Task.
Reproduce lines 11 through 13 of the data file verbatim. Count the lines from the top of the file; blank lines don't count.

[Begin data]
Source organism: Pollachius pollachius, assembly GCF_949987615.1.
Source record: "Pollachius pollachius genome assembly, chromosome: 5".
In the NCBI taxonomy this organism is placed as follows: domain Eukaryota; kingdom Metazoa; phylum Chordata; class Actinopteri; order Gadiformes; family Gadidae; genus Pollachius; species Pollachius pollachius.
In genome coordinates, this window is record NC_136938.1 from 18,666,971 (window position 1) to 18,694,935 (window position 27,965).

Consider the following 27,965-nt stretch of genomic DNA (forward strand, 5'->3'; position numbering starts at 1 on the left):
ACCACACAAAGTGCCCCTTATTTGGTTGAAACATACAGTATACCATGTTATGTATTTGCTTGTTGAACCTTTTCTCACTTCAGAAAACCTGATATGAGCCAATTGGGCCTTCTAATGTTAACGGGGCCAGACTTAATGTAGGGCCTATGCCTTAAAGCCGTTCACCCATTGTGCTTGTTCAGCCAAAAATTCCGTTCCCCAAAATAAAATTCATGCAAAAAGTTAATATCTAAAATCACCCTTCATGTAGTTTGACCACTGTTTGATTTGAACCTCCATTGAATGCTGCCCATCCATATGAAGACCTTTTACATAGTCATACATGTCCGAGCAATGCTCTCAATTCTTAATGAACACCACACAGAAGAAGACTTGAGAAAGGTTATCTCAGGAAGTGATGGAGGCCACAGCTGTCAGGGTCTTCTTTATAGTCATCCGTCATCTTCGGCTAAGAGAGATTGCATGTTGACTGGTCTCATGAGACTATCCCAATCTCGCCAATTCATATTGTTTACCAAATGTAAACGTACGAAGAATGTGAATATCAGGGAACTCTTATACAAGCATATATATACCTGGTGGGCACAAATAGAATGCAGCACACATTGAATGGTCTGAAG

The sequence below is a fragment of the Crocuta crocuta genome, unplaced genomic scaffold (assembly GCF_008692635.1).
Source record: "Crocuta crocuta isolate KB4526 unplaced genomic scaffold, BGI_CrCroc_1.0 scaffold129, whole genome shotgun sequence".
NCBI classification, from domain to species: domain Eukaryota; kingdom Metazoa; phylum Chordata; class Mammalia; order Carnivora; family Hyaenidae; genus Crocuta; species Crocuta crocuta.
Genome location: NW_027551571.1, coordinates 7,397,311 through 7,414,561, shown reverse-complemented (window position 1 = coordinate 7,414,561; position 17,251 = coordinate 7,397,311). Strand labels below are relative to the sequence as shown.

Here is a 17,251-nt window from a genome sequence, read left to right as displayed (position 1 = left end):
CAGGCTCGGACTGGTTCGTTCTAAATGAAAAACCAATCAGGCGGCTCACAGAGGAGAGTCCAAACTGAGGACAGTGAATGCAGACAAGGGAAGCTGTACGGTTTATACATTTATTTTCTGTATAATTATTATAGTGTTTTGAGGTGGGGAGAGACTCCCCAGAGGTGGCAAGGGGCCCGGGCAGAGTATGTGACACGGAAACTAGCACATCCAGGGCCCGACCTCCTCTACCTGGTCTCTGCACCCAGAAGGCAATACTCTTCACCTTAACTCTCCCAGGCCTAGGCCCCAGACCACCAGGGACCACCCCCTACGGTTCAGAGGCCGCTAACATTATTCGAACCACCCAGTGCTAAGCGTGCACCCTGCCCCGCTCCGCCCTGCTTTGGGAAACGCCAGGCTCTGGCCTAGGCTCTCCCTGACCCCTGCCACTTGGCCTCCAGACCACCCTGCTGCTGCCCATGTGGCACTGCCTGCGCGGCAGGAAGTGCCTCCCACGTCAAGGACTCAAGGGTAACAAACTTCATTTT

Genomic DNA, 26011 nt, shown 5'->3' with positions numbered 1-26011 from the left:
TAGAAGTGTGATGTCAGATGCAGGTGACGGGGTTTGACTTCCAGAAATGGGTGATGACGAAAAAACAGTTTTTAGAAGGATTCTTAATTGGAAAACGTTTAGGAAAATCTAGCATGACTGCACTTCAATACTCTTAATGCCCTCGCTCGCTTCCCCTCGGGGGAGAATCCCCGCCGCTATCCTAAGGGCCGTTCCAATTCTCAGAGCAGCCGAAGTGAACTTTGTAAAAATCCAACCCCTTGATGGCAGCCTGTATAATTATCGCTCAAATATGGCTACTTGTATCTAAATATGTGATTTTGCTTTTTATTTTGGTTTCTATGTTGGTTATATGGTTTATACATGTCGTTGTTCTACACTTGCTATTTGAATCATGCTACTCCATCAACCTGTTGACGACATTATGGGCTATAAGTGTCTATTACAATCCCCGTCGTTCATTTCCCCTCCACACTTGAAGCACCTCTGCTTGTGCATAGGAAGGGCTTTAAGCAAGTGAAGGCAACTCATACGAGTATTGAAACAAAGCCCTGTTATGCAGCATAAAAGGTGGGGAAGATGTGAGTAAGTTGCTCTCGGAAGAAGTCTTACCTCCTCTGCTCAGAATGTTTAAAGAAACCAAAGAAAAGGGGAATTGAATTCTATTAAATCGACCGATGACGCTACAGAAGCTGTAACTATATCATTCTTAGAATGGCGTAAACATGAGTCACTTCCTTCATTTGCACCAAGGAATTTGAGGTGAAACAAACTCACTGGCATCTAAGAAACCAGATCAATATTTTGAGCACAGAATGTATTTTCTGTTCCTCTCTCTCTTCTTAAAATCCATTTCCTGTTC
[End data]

Here is a 17,251-nt window from a genome sequence, read left to right as displayed (position 1 = left end):
CAGGCTCGGACTGGTTCGTTCTAAATGAAAAACCAATCAGGCGGCTCACAGAGGAGAGTCCAAACTGAGGACAGTGAATGCAGACAAGGGAAGCTGTACGGTTTATACATTTATTTTCTGTATAATTATTATAGTGTTTTGAGGTGGGGAGAGACTCCCCAGAGGTGGCAAGGGGCCCGGGCAGAGTATGTGACACGGAAACTAGCACATCCAGGGCCCGACCTCCTCTACCTGGTCTCTGCACCCAGAAGGCAATACTCTTCACCTTAACTCTCCCAGGCCTAGGCCCCAGACCACCAGGGACCACCCCCTACGGTTCAGAGGCCGCTAACATTATTCGAACCACCCAGTGCTAAGCGTGCACCCTGCCCCGCTCCGCCCTGCTTTGGGAAACGCCAGGCTCTGGCCTAGGCTCTCCCTGACCCCTGCCACTTGGCCTCCAGACCACCCTGCTGCTGCCCATGTGGCACTGCCTGCGCGGCAGGAAGTGCCTCCCACGTCAAGGACTCAAGGGTAACAAACTTCATTTT

Genomic DNA, 26011 nt, shown 5'->3' with positions numbered 1-26011 from the left: